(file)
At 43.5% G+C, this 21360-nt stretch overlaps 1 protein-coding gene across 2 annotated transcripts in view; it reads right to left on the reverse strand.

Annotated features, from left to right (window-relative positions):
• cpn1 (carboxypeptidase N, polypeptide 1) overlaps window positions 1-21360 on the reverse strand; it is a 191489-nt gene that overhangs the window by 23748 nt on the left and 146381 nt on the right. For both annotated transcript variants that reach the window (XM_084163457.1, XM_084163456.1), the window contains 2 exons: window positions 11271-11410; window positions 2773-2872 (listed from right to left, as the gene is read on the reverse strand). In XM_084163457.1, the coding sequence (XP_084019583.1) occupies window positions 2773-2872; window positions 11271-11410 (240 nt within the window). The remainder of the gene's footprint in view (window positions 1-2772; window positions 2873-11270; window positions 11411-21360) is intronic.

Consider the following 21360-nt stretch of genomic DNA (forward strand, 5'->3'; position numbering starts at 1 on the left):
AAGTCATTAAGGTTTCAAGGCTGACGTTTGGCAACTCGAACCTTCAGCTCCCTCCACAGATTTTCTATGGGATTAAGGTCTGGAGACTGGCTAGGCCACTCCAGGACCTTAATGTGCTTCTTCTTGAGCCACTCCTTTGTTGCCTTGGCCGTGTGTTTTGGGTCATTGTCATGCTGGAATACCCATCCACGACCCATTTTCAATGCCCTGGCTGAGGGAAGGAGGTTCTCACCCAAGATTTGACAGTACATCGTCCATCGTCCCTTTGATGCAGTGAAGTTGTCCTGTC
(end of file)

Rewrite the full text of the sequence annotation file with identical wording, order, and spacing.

At 43.5% G+C, this 21360-nt stretch overlaps 1 protein-coding gene across 2 annotated transcripts in view; it reads right to left on the reverse strand.

Annotated features, from left to right (window-relative positions):
• cpn1 (carboxypeptidase N, polypeptide 1) overlaps window positions 1-21360 on the reverse strand; it is a 191489-nt gene that overhangs the window by 23748 nt on the left and 146381 nt on the right. For both annotated transcript variants that reach the window (XM_084163457.1, XM_084163456.1), the window contains 2 exons: window positions 11271-11410; window positions 2773-2872 (listed from right to left, as the gene is read on the reverse strand). In XM_084163457.1, the coding sequence (XP_084019583.1) occupies window positions 2773-2872; window positions 11271-11410 (240 nt within the window). The remainder of the gene's footprint in view (window positions 1-2772; window positions 2873-11270; window positions 11411-21360) is intronic.

Consider the following 21360-nt stretch of genomic DNA (forward strand, 5'->3'; position numbering starts at 1 on the left):
AAGTCATTAAGGTTTCAAGGCTGACGTTTGGCAACTCGAACCTTCAGCTCCCTCCACAGATTTTCTATGGGATTAAGGTCTGGAGACTGGCTAGGCCACTCCAGGACCTTAATGTGCTTCTTCTTGAGCCACTCCTTTGTTGCCTTGGCCGTGTGTTTTGGGTCATTGTCATGCTGGAATACCCATCCACGACCCATTTTCAATGCCCTGGCTGAGGGAAGGAGGTTCTCACCCAAGATTTGACAGTACATCGTCCATCGTCCCTTTGATGCAGTGAAGTTGTCCTGTC